- Biochar, material obtained from thermochemical conversion of biomass, has potential to sequester carbon.
- Biochar helps in soil improvement and reduces use of synthetic fertilisers.
- Cost and other constraints need to be addressed for the technique to become popular.
- Biochar has the potential for climate mitigation, but is not an alternative to reducing the use of fossil fuels, emphasise experts.
Biochar, charcoal produced from plant material and stored underground for a long time, can emerge as a nature-based solution that could help in climate mitigation and address sustainable development goals, a new review suggests.
The review by a team of researchers from the Indian Institute of Technology, Delhi (IIT Delhi) estimates that biochar could sequestrate an average of 376.11 megatonnes of carbon dioxide equivalent carbon in the soil, and could help India reduce 41.41–63.26% of emissions from agricultural and its allied activities.
In addition, biochar is a potential natural solution to improve soils, as it increases soil fertility and microbial activity; and can be added as a compost. It also can help in water treatment, which would help it address sustainable development goals (SDGs) focusing on good health and well-being, clean water and sanitation, the review led by Priyanka Kaushal, assistant professor at IIT’s Centre for Rural Development and Technology, says.
An added benefit is biochar’s potential use to adsorb heavy metals such as such as lead, mercury, cadmium and arsenic. Products made using these heavy metals are heavily used in agriculture, and industries such pigmentation, building materials, and water transporting pipes.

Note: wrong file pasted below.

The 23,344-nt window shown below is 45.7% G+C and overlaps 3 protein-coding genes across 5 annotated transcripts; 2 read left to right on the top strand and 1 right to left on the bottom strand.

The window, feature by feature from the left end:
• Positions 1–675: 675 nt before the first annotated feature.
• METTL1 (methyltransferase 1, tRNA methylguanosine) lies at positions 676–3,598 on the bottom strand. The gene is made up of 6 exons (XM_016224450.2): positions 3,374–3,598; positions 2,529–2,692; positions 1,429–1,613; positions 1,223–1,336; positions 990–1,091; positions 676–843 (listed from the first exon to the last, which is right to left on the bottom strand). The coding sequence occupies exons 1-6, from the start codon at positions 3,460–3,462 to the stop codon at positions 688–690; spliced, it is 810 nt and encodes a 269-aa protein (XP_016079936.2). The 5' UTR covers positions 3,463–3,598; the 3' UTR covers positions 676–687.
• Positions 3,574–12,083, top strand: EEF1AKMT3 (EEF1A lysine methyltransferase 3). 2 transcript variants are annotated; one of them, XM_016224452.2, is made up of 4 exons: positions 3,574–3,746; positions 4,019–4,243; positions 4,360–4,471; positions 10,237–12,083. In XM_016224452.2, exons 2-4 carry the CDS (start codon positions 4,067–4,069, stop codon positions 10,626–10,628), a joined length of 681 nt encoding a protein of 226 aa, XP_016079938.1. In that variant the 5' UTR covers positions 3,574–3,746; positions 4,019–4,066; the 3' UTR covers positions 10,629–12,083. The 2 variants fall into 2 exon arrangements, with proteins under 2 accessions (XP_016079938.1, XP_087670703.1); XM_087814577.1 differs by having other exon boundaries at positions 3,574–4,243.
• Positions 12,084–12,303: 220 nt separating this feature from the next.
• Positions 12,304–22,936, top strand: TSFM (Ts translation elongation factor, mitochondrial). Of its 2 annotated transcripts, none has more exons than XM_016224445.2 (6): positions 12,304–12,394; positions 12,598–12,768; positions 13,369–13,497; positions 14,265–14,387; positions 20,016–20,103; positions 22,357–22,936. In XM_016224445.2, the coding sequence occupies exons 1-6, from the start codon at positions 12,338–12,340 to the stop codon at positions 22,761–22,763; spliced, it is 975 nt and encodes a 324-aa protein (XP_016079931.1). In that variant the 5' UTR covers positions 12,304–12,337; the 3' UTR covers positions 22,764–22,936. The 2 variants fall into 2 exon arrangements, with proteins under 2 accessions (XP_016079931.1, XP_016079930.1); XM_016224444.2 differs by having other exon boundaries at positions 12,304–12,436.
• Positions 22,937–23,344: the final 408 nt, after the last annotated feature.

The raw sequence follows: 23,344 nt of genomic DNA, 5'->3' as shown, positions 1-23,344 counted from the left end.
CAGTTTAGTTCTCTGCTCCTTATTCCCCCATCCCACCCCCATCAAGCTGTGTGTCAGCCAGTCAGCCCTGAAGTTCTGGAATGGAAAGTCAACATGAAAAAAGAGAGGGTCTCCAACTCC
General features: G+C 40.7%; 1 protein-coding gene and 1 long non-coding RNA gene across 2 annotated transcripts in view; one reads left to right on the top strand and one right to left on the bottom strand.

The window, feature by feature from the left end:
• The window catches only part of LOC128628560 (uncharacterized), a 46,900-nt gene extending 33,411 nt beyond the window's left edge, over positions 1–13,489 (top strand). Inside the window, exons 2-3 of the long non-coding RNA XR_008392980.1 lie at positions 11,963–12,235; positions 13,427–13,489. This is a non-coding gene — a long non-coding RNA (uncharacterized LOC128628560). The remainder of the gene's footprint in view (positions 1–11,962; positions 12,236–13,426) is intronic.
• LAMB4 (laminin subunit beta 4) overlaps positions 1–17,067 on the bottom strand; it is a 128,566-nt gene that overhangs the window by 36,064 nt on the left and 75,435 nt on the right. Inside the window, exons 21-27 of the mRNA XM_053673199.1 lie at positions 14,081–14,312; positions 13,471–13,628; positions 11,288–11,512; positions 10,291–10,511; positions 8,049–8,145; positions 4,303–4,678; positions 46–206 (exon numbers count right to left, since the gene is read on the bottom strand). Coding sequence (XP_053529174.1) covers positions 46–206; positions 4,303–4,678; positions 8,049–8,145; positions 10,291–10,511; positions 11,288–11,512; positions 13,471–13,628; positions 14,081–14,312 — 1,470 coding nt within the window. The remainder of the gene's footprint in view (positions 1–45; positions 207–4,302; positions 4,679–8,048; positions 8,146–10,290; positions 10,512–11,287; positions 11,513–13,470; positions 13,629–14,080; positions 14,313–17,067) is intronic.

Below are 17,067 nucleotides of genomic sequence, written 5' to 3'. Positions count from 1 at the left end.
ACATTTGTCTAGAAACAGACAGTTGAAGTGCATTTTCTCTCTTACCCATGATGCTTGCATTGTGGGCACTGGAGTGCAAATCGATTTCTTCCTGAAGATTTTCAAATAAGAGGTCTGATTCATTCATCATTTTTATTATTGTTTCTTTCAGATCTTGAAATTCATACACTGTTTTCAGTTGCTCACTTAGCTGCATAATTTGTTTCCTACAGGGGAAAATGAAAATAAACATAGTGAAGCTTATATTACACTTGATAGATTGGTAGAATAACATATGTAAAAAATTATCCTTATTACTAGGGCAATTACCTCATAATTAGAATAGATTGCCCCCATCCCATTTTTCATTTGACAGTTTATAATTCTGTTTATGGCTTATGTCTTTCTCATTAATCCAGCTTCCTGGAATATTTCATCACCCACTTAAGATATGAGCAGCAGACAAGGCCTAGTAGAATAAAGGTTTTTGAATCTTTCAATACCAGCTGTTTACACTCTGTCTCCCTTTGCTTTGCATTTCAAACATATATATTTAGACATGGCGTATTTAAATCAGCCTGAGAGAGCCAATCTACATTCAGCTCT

Based on their estimates of biochar potential from various crop residues, the IIT team reports that the conversion could cut down the release of greenhouse gases such as carbon dioxide and carbon monoxide; oxides of nitrogen and sulphur; and deadly pollutants such as volatile organic compounds, very fine polluting particles and soot.
Biochar has also shown tremendous potential for carbon dioxide capture and storage, their report in Renewable and Sustainable Energy Reviews says. High surface area and lower activation energy play a key role in adsorption of carbon dioxide.
The scientists estimate that in India, biochar conversion of 517.82 mega tonnes (MT) of crop residues and soil application at 20 tonnes per hectare could sequestrate an average of 21 MT carbon dioxide equivalent of carbon due to enhanced crop yield.